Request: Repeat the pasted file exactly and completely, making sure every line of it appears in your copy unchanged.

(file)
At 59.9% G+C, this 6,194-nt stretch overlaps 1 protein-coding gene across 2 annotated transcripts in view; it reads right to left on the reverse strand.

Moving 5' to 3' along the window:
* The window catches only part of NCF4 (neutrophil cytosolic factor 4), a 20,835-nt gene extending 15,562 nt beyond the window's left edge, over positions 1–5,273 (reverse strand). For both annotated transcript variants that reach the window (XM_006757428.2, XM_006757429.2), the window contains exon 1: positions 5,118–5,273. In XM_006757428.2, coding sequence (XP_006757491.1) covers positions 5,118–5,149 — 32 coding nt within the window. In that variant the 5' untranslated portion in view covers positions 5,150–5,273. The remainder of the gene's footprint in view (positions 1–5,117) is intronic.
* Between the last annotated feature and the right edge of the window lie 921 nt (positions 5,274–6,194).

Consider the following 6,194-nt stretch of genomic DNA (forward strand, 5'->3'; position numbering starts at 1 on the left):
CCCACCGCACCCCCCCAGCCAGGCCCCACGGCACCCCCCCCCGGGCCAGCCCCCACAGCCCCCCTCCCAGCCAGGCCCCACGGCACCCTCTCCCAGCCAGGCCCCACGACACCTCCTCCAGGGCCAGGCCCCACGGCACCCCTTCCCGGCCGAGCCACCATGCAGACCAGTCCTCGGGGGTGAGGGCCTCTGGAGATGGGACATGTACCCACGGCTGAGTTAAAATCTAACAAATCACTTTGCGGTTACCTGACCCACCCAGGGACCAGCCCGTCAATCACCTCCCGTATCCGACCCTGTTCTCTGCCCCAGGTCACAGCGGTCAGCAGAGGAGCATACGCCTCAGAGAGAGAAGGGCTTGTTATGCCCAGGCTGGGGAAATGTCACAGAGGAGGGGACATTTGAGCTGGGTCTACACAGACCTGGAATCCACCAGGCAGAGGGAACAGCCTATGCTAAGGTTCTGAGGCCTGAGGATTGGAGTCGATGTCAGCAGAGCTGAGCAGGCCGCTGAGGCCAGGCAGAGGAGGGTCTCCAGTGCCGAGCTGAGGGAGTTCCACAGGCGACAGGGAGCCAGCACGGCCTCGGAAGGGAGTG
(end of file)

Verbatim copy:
At 59.9% G+C, this 6,194-nt stretch overlaps 1 protein-coding gene across 2 annotated transcripts in view; it reads right to left on the reverse strand.

Moving 5' to 3' along the window:
* The window catches only part of NCF4 (neutrophil cytosolic factor 4), a 20,835-nt gene extending 15,562 nt beyond the window's left edge, over positions 1–5,273 (reverse strand). For both annotated transcript variants that reach the window (XM_006757428.2, XM_006757429.2), the window contains exon 1: positions 5,118–5,273. In XM_006757428.2, coding sequence (XP_006757491.1) covers positions 5,118–5,149 — 32 coding nt within the window. In that variant the 5' untranslated portion in view covers positions 5,150–5,273. The remainder of the gene's footprint in view (positions 1–5,117) is intronic.
* Between the last annotated feature and the right edge of the window lie 921 nt (positions 5,274–6,194).

Consider the following 6,194-nt stretch of genomic DNA (forward strand, 5'->3'; position numbering starts at 1 on the left):
CCCACCGCACCCCCCCAGCCAGGCCCCACGGCACCCCCCCCCGGGCCAGCCCCCACAGCCCCCCTCCCAGCCAGGCCCCACGGCACCCTCTCCCAGCCAGGCCCCACGACACCTCCTCCAGGGCCAGGCCCCACGGCACCCCTTCCCGGCCGAGCCACCATGCAGACCAGTCCTCGGGGGTGAGGGCCTCTGGAGATGGGACATGTACCCACGGCTGAGTTAAAATCTAACAAATCACTTTGCGGTTACCTGACCCACCCAGGGACCAGCCCGTCAATCACCTCCCGTATCCGACCCTGTTCTCTGCCCCAGGTCACAGCGGTCAGCAGAGGAGCATACGCCTCAGAGAGAGAAGGGCTTGTTATGCCCAGGCTGGGGAAATGTCACAGAGGAGGGGACATTTGAGCTGGGTCTACACAGACCTGGAATCCACCAGGCAGAGGGAACAGCCTATGCTAAGGTTCTGAGGCCTGAGGATTGGAGTCGATGTCAGCAGAGCTGAGCAGGCCGCTGAGGCCAGGCAGAGGAGGGTCTCCAGTGCCGAGCTGAGGGAGTTCCACAGGCGACAGGGAGCCAGCACGGCCTCGGAAGGGAGTG